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In Life With Chronic Illness, Your Days Are Lettered

I live in a world of acronyms. At first, they were purely medical. EDS, POTS, PCOS, UC, MCAS, CPTSD, IBD, etc. They, along with their cousins who insist on being called by their full names like some pretentious teenager after returning from a semester abroad, would accompany me to doctors’ offices. Once there, I’d rattle them off in a jumbled version of the alphabet that almost sounded like a beat poet with an even more than usual preoccupation with death and suffering.

Soon, as these all caps conditions began to morph from a cluster of words into unbearable clusters of symptoms, I became surrounded by even more acronyms, this time representing other humans and the systems and organizations they worked under. I was led to believe these abbreviations were designed to take care of their corresponding conditions that were in turn taking up space in my body without paying rent, much like the folders of test results, paperwork, and imaging discs stored in moving boxes around the house.

As the looks on caregivers’ faces became more and more confused as I tossed them around, beginning to forget that not everyone spoke this Language of Disability, I began to pray for something, anything, that would make my inner reality visible to the world at large. I desperately wanted an interpreter so my labels could be recognized, expanded, researched, and dealt with. Anyone with a disability who has gotten this far through life and this perverted Sesame Street lesson is no doubt already emotionally shaking their head at such naiveté, or just laughing. They know what I now do. That no amount of time is enough to engage someone in a lesson semantics, intricate medically dynamic systems, social service blind spots, and what symptom or person corresponds with what tile of Satan’s Scrabble.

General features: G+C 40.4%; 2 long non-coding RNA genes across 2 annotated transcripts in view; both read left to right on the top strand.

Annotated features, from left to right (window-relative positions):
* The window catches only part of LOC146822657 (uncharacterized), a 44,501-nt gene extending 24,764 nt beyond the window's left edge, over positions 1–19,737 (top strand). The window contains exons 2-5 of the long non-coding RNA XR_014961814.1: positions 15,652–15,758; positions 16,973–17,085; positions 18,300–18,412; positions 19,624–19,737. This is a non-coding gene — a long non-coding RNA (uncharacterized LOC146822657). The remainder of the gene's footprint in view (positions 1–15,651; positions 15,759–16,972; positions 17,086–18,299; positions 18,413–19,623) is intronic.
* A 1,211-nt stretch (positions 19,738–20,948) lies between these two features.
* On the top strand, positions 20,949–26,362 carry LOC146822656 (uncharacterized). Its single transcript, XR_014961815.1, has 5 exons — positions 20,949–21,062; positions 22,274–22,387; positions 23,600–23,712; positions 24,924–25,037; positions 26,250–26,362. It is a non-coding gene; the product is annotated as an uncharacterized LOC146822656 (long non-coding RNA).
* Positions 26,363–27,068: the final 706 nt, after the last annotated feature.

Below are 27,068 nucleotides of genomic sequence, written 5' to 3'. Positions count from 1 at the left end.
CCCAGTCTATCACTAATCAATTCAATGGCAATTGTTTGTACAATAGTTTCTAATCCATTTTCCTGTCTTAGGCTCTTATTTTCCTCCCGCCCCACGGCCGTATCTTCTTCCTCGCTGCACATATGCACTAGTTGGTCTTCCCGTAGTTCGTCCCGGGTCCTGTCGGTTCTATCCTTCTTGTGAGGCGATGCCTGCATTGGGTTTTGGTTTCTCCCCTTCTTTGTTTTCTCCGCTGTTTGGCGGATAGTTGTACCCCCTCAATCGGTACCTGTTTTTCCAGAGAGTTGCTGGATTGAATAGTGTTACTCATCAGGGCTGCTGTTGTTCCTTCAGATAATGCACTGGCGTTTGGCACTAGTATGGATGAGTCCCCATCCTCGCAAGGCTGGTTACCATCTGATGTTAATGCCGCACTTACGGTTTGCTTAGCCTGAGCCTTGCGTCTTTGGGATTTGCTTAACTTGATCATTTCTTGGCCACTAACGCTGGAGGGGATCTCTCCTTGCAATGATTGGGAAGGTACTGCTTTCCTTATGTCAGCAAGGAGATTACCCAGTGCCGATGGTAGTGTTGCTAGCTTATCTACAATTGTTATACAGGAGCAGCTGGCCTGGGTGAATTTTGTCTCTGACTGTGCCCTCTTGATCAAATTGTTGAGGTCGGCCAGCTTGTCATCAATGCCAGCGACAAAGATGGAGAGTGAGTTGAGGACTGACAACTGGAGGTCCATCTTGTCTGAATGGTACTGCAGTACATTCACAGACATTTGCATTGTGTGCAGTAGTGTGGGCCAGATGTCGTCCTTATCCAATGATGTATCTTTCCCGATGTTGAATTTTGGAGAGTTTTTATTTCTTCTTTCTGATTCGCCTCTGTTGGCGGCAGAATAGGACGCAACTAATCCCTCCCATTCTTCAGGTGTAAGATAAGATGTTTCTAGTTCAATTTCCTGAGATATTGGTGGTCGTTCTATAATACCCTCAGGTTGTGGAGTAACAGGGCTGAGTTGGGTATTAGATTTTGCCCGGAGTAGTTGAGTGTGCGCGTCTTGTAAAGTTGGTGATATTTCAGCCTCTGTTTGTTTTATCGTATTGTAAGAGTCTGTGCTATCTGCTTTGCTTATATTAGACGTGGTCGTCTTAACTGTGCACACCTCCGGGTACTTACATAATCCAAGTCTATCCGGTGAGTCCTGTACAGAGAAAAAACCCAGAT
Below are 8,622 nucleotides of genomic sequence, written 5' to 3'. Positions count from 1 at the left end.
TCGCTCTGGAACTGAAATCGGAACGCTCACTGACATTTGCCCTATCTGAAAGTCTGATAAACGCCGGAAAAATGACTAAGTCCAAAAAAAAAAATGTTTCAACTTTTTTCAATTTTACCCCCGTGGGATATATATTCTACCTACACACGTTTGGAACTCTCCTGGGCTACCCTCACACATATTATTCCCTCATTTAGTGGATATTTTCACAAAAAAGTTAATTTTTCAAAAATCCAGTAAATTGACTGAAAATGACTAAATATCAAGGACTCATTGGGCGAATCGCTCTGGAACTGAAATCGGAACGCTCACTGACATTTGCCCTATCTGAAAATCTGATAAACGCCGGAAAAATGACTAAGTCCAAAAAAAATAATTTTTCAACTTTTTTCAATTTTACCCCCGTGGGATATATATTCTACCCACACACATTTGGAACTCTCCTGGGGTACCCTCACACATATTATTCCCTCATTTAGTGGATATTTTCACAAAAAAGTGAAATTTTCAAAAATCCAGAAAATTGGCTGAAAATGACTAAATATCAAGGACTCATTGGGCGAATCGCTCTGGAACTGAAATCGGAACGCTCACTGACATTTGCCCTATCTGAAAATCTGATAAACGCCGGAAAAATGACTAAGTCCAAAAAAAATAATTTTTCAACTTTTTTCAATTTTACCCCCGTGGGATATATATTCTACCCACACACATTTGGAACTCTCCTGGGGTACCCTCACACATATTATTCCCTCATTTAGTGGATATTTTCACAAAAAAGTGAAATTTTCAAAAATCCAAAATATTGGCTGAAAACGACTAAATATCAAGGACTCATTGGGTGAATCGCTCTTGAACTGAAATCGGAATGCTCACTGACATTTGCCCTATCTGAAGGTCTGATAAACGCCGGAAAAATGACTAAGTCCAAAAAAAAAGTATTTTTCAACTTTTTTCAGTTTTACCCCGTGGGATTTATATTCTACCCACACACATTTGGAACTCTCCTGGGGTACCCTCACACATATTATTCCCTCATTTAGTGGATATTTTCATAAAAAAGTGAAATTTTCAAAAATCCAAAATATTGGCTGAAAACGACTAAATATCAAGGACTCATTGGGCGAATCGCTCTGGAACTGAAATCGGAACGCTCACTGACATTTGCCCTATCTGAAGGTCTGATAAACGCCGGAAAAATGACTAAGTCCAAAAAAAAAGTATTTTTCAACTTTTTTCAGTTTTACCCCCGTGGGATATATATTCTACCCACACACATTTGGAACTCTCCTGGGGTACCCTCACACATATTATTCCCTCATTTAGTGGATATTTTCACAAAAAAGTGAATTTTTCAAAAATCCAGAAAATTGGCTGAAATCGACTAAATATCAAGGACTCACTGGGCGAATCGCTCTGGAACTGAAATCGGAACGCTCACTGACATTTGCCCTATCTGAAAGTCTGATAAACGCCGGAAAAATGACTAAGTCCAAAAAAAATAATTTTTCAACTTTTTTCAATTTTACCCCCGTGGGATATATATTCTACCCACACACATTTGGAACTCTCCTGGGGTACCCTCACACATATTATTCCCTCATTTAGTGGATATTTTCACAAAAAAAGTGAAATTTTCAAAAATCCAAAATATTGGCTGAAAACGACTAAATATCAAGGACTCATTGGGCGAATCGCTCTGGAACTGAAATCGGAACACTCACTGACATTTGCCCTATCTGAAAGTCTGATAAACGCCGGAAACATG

To this day, I am honestly not sure which is more painful, the betrayal of my body and the community I thought was supposed to protect me, or that of the letters that brought me books, pen-pals, and subtitles to foreign films. Normally so helpful in communication, these simple little symbols that used to be my friends, my tools, my means of navigating the world with compassion turned on me with all the fury a font could muster. Instead of helping me with survival by giving names to pain, they refused to act as guides. Instead, they laid themselves out on a page, making me look more like a car than a human. A prisoner whose real name was stripped away long ago by illness and insufficient government programs and ironically replaced by a string of meaningless lines on a hospital wristband or stuck to a tube of blood.

Was it my fault? Did the repetition, and ultimately subsequent TED-Talk-long explanation of their true meaning insult them? Were they pissed off that their power was stripped away by constantly having to repeat them as shorthand for galaxy-sized complex experiences of disease? Did they choose to rebel against a system not built to care for actual, nuanced souls, but dissected them into little bits of a whole, just like themselves? Could it have hurt them to see their own reflection as nearly useless to anyone without a translator? Or did they just become simply as confused as me?

I still hope my letters come back as friends. That the alphabet I learned as a child will combine and recombine in more of the glorious possibilities we were promised, in the forms of stories full of life instead of languishing on a chart or stuck in a file cabinet. Not reviled, misunderstood, or short-changed. That they return to their nature as incantations, anecdotes, lyrics, poems, and even if a death sentence, at least a full goddamn phrase. Maybe it’s time to save my darlings. The world hasn’t been kind to either of us. Let’s go show them what we stand for.

Getty image by Cold Snow Storm.

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